The technique of piggybacking perm rods is used to create a uniform, spiral-like curl in very long hair. Without this neat little trick, you'd likely end up with very curly ends and sagging, barely-there bumps at the root. By dividing the curling workload between two perm rods, wrapped back to back, each section of hair will form the same sized curl from root to tip. This method is perfect for those with super-thick, long hair or anyone who's hair length is past their shoulder blades. So if you resemble Rapunzel, this wrap's for you.
Divide the hair into four equal sections. Make a part from the middle of the front hairline, all the way to the middle of the back hairline. Make a part from the tip of one ear, to the tip of the other. Hair clips are your best friend here -- use them to keep each section of hair up and out of your way.
Piggyback perms are always started at the back of the head. Release the clip from one of the back sections and section off a 1-inch thick section, horizontally, along the bottom with a tail comb. Clip the rest of the hair back up and repeat this with the other back section.
From the middle of your 1-inch, horizontal section carve out a 1/2-inch wide section of hair. This 1-inch by 1/2-inch section is going to get twirled around the first perm rod.
Grab an end paper and fold it lengthwise. Sandwich your small section of hair between the fold in the end paper and slide that end paper down to about half way down the entire length of your section of hair.
Hold the perm rod at a 45-degree angle with the open end of the rod toward the top. Begin to wrap that hair around the perm rod in a spiral-like pattern, keeping the unwrapped half of the section out of the way. Keep on wrapping until the hair reaches the bottom of the perm rod. If you haven't made it to the roots of that section yet, you can continue the spiral wrapping pattern, working your way back up the perm rod until you reach the roots.
Lay the perm rod flat against the scalp (the perm rod will be sitting vertically) with one hand and use your other hand to grasp the "cap" of the perm rod. Pull the cap upward so the elastic band lies against the scalp and snap that cap into the open end. If you've placed the elastic right, your perm rod should sit snugly, instead of wobbling like a bobble head.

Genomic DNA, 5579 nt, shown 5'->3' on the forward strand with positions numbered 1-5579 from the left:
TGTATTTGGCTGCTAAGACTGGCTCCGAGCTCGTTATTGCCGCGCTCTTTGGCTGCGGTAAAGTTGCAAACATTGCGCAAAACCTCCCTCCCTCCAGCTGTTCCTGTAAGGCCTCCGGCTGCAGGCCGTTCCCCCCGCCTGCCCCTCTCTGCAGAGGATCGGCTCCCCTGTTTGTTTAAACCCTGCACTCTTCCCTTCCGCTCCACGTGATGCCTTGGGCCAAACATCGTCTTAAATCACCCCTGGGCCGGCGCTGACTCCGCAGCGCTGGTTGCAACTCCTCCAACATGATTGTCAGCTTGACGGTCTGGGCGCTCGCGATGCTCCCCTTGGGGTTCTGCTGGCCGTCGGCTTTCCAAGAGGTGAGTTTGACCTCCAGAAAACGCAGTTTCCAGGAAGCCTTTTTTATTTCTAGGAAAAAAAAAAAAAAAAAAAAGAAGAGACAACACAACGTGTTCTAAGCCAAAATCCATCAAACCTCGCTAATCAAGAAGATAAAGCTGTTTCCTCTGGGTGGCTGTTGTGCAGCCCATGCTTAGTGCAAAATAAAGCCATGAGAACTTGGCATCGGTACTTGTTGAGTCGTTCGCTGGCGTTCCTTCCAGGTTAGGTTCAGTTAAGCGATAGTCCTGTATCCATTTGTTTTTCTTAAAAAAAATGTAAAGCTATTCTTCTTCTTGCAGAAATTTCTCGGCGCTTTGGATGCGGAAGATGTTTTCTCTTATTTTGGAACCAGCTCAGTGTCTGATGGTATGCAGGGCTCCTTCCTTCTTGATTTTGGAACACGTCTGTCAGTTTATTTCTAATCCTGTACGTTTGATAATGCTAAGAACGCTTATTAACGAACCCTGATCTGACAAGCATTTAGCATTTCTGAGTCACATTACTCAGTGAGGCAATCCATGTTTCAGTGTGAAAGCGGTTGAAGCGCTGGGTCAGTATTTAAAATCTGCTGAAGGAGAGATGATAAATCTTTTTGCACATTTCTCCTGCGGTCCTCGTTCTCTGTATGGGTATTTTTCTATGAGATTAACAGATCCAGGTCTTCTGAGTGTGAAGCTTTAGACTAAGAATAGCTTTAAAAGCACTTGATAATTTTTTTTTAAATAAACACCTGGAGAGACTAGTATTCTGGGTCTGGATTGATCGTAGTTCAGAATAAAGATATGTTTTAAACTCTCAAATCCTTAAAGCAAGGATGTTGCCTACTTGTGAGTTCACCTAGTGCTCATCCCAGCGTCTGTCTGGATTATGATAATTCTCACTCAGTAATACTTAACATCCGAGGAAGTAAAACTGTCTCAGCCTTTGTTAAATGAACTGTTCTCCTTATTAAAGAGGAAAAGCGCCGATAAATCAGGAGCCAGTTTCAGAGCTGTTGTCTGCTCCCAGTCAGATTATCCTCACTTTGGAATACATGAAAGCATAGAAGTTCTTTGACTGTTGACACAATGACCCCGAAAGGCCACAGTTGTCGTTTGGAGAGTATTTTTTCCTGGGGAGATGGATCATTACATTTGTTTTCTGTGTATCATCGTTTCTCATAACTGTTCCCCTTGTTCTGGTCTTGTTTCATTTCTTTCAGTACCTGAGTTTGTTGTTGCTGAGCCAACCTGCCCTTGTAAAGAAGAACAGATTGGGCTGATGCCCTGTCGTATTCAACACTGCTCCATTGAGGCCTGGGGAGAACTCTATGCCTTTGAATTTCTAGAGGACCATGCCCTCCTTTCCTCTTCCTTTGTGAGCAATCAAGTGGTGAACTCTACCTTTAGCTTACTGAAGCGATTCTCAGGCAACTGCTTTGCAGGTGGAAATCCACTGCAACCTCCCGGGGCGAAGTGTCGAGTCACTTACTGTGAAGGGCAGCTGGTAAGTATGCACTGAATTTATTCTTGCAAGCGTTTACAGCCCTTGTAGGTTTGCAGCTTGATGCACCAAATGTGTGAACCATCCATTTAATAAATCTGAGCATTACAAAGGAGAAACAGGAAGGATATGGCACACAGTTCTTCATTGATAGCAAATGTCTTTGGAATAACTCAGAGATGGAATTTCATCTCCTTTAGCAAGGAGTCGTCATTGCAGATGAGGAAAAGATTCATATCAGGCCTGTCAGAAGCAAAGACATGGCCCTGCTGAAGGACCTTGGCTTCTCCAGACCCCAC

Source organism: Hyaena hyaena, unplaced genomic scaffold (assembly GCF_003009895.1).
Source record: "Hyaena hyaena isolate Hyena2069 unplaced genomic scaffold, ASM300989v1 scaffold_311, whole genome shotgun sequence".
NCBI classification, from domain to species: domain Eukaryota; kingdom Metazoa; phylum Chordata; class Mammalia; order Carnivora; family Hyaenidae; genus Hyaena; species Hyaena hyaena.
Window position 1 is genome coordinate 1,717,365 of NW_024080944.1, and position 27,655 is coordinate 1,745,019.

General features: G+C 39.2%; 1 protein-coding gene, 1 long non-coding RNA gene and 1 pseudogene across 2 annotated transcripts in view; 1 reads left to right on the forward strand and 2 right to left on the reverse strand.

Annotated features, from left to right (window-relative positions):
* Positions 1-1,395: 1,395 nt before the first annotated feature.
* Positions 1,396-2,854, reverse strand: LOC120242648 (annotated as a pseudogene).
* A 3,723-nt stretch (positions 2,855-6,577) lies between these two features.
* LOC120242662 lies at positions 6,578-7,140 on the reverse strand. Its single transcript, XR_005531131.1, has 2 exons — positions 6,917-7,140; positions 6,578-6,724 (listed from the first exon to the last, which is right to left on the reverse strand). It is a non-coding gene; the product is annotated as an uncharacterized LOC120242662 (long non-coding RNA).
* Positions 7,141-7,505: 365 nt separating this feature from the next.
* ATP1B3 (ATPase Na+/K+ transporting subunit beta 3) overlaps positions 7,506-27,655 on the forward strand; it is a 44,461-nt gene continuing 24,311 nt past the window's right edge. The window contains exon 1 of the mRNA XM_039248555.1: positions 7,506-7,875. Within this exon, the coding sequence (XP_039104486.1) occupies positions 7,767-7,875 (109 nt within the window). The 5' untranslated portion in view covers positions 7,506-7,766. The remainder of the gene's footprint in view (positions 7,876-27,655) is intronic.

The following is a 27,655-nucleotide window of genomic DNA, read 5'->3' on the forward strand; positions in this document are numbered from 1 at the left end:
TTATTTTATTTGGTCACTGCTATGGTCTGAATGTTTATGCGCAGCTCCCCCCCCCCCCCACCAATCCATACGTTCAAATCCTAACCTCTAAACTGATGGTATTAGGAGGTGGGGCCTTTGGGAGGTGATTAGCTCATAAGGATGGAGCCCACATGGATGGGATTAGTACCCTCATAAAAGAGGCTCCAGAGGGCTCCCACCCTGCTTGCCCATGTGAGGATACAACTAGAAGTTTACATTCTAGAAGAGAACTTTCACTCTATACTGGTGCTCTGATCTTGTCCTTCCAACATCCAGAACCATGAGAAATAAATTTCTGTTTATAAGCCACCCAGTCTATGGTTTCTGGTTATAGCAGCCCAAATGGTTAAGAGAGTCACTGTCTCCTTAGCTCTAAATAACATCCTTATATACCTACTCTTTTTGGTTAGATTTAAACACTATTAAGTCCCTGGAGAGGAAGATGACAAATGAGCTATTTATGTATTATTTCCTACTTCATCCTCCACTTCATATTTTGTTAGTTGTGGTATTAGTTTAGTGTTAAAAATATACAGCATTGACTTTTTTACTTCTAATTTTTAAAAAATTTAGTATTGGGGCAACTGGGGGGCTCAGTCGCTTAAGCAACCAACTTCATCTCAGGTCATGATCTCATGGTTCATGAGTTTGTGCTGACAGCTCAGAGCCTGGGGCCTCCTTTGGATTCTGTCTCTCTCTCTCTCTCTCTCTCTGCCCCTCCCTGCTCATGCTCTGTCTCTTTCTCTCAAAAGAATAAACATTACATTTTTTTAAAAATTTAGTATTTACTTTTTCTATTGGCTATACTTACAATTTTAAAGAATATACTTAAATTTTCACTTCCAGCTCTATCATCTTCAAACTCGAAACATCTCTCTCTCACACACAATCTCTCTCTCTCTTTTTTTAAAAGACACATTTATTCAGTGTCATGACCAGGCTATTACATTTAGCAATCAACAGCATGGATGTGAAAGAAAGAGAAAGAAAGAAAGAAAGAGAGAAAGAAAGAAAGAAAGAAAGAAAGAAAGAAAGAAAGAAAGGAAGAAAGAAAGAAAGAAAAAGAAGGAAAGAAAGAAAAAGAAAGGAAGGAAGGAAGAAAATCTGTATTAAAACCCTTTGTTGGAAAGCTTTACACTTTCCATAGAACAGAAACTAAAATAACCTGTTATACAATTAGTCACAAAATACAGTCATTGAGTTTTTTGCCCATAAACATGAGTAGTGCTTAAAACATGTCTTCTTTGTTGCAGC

Grab another end paper, fold it lengthwise and sandwich the ends of the remaining hair sticking out of the first perm rod. Hold the second perm rod horizontally and wrap the section of hair, starting at the ends, until the second perm rod comes in contact with the first. Secure the second perm rod in place by laying the elastic across the top of the perm rod and placing the cap in the hole. You now have two perm rods "piggybacking" each other.
Repeat this piggybacking process for every 1/2-inch section in that horizontal row of hair. When that row has been wrapped, take the two back sections and carve out another 1-inch wide horizontal section. Wrap that one up as you did the first one. Keep repeating this process until all your hair is wrapped and your piggies are tired of standing there (yeah, the process takes a while).
Once all the hair is wrapped take a second look for any perm rods that are dangling and tighten them up by rolling them until they sit snug against the scalp or other perm rod and adjusting the elastic to keep the rod in place. You can now apply the perm solution and give your poor wrists a break.
Keep the hair moist when wrapping it in the perm rods. Moist hair behaves much better than dry hair does when wrapping it.
Always buy at least two perms when doing a piggyback wrap. If your hair is long enough to require this method of wrapping, one perm solution is not going to cut it.
When applying the perm solution be sure to soak every little bit of each perm rod. Move those rods around a bit if you have to so you get every nook and cranny saturated.
Sure, you want the perm rods snug against each other, but don't put undue stress on your hair. Perm rods that are wrapped too tight run the risk of breaking off your hair once the perm solution is applied. Remember -- snug = good, super-tight = bad.